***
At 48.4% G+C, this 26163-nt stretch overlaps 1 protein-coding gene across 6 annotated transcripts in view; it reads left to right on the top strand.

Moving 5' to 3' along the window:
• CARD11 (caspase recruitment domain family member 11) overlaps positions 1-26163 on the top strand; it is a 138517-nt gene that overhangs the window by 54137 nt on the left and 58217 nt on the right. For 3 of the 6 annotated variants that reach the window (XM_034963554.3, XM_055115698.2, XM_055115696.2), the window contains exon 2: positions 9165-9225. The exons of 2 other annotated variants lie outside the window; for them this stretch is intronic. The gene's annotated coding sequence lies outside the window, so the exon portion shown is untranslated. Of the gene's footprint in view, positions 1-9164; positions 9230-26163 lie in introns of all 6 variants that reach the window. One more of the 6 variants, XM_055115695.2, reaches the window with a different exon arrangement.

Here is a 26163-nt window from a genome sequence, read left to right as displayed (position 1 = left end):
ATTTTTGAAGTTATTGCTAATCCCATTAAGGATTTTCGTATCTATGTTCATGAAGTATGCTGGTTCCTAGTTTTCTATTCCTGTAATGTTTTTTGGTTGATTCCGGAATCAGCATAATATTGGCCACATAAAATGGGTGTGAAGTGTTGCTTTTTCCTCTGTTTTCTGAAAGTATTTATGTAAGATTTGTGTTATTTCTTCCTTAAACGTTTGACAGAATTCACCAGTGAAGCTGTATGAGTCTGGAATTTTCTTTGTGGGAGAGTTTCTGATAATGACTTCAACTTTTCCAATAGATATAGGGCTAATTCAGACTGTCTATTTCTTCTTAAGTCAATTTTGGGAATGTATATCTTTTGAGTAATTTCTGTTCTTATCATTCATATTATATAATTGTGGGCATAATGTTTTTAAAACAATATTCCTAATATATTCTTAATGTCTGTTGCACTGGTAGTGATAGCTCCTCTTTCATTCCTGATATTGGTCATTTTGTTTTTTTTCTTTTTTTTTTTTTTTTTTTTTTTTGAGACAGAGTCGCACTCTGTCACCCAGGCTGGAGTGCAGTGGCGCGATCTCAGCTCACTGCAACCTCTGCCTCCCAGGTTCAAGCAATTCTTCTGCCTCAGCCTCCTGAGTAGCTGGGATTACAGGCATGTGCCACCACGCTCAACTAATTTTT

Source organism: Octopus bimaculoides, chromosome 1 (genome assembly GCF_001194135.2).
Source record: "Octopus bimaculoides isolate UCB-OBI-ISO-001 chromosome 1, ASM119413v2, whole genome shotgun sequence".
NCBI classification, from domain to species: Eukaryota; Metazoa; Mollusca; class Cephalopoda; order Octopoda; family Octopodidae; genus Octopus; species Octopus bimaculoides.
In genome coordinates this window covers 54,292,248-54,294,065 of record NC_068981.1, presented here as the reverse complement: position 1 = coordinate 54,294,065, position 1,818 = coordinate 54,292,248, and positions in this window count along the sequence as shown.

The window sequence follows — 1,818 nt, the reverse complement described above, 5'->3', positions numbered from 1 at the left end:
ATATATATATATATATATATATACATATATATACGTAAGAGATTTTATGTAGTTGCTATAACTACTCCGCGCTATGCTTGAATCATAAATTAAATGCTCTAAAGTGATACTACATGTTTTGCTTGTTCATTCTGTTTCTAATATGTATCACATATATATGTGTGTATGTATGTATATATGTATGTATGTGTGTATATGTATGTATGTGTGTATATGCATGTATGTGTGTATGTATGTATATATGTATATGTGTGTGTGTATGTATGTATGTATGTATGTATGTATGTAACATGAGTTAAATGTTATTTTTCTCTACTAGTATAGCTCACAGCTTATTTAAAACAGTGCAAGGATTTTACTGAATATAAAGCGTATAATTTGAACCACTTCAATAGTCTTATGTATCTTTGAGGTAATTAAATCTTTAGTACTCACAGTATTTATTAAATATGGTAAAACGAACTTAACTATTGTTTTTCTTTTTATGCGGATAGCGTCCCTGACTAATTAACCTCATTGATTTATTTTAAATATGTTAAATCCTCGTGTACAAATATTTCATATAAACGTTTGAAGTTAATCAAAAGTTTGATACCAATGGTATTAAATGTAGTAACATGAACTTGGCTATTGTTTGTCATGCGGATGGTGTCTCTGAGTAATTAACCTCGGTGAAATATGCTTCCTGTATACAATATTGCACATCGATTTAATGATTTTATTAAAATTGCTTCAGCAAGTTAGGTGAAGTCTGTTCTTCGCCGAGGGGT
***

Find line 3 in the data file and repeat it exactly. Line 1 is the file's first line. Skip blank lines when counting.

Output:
• CARD11 (caspase recruitment domain family member 11) overlaps positions 1-26163 on the top strand; it is a 138517-nt gene that overhangs the window by 54137 nt on the left and 58217 nt on the right. For 3 of the 6 annotated variants that reach the window (XM_034963554.3, XM_055115698.2, XM_055115696.2), the window contains exon 2: positions 9165-9225. The exons of 2 other annotated variants lie outside the window; for them this stretch is intronic. The gene's annotated coding sequence lies outside the window, so the exon portion shown is untranslated. Of the gene's footprint in view, positions 1-9164; positions 9230-26163 lie in introns of all 6 variants that reach the window. One more of the 6 variants, XM_055115695.2, reaches the window with a different exon arrangement.